Does this chapter teach anything about Jesus?

  • As a falsely accused man, Jeremiah asked the king what treasonous acts he had committed against the government to bring about the punishment he was enduring. Jesus was also falsely accused of trying to overthrow the government of His day. Both were only "guilty" of delivering the message given to them by God.



Does this chapter teach anything about yet-future events?

  • Not that I identified.

Thursday, July 17, 2014

Journal Through the Bible: Week 74 Thursday

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Jeremiah chapter 36

(Another flashback to the time of Jehoiakim, the son of Josiah.)

The Word of God was written down by Baruch the scribe and was read in the hearing of the people who came to the Temple. When the king heard it he was furious! He destroyed God's Word and did it without fear. What a shame that the son of Josiah, the king that reverenced the scriptures and brought about revival to the nation during his reign, had such a blatant hatred for God's Word that he burnt it in the presence of the princes and his advisers.

Does God issue any commands?

  • In the fourth year of Jehoiakim, king of Judah, God told Jeremiah to take a scroll and write all the words of judgment on it that God had spoken to him since the reign of good king Josiah. Jeremiah did so. He dictated all of God's words to Baruch, the scribe. Baruch then read them in the Temple to all who came there.
  • After Jehoiakim destroyed the first copy of God's Word, God told Jeremiah to dictate again to Baruch the same words that were on the first scroll.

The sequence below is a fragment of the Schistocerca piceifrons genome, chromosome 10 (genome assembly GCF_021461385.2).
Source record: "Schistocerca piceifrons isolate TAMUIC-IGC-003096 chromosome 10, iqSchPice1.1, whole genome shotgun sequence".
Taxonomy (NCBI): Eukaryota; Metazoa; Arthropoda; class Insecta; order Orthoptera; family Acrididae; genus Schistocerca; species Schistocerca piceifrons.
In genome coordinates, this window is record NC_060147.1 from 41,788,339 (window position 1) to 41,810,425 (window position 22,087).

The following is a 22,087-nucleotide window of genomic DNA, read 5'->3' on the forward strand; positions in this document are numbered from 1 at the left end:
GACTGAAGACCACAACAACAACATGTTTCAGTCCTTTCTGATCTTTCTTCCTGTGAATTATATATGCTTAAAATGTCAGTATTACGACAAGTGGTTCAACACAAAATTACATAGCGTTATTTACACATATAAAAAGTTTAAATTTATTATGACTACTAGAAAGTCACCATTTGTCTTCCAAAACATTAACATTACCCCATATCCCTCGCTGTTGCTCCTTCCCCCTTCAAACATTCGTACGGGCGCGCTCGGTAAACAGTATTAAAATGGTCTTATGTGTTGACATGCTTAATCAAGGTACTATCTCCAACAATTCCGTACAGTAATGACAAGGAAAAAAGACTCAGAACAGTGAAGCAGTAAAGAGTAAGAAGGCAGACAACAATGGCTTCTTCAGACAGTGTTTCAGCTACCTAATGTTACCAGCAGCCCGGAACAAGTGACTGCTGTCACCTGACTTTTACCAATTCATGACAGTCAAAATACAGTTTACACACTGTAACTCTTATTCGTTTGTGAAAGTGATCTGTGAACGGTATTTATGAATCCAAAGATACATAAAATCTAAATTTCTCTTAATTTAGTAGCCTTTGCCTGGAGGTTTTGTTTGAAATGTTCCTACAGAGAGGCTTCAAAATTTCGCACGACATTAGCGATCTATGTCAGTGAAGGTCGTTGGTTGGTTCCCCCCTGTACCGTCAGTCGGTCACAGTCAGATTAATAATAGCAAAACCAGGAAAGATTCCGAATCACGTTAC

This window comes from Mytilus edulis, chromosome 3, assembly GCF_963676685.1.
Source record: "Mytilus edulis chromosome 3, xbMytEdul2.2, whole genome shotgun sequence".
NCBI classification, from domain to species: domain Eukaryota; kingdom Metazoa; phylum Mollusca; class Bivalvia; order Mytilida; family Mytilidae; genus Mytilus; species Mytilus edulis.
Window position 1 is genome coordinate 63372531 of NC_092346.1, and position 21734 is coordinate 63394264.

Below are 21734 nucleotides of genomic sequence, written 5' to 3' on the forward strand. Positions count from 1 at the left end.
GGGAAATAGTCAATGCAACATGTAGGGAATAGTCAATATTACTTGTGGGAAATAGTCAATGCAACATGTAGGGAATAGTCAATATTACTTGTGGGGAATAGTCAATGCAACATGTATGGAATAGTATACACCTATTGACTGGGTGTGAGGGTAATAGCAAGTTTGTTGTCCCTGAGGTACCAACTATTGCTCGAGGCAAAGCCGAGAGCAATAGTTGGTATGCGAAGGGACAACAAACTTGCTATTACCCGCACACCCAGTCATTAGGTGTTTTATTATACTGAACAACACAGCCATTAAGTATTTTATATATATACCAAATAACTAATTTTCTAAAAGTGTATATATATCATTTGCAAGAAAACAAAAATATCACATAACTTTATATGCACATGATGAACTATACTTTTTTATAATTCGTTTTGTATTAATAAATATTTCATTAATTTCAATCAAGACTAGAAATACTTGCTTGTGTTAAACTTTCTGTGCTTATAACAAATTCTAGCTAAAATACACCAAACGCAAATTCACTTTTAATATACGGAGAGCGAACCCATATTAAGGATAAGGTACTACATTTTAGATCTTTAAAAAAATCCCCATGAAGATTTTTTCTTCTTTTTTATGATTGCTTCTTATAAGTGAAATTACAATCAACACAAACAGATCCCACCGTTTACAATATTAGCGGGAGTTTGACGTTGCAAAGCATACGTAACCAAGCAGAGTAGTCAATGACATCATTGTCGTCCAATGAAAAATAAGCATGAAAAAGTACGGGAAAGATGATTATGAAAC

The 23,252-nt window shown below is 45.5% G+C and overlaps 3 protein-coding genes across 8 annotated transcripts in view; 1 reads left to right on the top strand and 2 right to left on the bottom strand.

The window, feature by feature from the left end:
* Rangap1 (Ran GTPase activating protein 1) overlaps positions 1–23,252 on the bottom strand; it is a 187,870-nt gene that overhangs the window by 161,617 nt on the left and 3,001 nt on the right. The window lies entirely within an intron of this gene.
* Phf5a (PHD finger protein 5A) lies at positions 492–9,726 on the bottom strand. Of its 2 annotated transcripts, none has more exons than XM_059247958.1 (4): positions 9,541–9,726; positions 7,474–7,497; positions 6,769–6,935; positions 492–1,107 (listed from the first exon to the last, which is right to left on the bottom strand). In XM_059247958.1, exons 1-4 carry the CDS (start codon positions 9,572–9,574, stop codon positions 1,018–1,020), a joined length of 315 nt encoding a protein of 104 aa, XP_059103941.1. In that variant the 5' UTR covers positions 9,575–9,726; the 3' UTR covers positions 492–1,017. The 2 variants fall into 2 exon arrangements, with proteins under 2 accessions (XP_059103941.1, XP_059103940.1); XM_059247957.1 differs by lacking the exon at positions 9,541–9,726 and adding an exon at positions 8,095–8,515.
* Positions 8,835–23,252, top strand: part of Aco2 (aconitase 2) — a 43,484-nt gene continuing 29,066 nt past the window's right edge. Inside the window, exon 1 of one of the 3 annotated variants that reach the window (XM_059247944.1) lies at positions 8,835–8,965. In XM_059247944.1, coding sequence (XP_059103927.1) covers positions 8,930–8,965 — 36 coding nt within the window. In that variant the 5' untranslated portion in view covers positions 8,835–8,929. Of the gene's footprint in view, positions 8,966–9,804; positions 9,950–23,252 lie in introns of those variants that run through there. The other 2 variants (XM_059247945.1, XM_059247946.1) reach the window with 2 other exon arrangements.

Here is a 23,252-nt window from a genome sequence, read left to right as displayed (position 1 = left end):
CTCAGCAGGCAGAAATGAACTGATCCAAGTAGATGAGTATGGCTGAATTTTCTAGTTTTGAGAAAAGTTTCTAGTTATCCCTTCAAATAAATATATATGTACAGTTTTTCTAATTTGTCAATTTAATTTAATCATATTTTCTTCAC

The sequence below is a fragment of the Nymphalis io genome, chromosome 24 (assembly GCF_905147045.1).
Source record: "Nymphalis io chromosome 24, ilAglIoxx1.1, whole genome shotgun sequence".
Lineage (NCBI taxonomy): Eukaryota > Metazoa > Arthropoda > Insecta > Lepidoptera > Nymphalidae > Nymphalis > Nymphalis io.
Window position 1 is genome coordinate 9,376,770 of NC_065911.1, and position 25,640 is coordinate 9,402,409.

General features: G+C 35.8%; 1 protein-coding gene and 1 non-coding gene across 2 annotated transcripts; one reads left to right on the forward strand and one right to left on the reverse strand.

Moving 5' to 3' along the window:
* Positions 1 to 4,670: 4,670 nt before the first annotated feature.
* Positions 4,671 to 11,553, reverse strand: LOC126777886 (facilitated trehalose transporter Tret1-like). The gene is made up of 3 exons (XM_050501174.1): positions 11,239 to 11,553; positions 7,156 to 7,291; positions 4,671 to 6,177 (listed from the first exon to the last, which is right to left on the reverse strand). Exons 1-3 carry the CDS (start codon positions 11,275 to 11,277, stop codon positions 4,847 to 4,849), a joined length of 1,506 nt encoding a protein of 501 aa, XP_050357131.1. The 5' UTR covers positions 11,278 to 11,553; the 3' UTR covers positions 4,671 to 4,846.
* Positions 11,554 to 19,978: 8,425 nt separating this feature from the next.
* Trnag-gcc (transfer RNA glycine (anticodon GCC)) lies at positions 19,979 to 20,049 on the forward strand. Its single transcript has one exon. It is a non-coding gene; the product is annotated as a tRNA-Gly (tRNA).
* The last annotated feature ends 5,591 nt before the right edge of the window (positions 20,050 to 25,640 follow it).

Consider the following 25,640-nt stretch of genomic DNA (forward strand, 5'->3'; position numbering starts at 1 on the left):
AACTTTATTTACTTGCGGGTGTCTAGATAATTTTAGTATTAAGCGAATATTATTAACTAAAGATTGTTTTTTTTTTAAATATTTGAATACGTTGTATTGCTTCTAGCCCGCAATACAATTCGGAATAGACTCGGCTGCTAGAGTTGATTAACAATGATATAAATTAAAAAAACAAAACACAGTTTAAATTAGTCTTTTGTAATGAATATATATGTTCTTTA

Does God make any promises?

  • God promised forgiveness to the house of Judah if they would repent.
  • Because of his blasphemous act of destroying scripture, God promised that Jehoiakim would not have a continual line to sit upon the throne of David and he would not die a peaceful death but would have his body cast out. (Jeconiah was his son and heir but no other physical descendant of theirs inherited the throne. Jehoiakim's brother, Zedekiah, followed Jeconiah.) See also Jeremiah 22:18-19 which states that Jehoiakim's body was throne over the gates of Jerusalem in a most ignominious death. 


Does this chapter teach anything about Jesus?

  • Jesus is the eternal heir to the throne of David, however, Jesus is not descended from the cursed line of Jehoiakim and Jeconiah. His legal guardian, Joseph, was descended from them.


Does this chapter teach anything about yet-future events?

  • Revelation states that the Word of God is eternal. No power on earth can destroy it!

Wednesday, July 16, 2014

Journal Through the Bible: Week 74 Wednesday

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Jeremiah chapter 35

As previously noted, the chapters of Jeremiah are not ordered chronologically. This chapter is a flashback to the time of King Jehoiakim, the son of Josiah.

Does God issue any commands?

  • God told Jeremiah to take the Rechabites (the men of the family of Rechab) into the Temple and offer them wine to drink.
  • God told Jeremiah to go and tell the men of Judah and the inhabitants of Jerusalem the question that God wanted them to answer.


Does God make any promises?

  • God would reward the family of Rechab for their obedience. They would never lack a man to stand before Him forever.


Does this chapter teach anything about Jesus?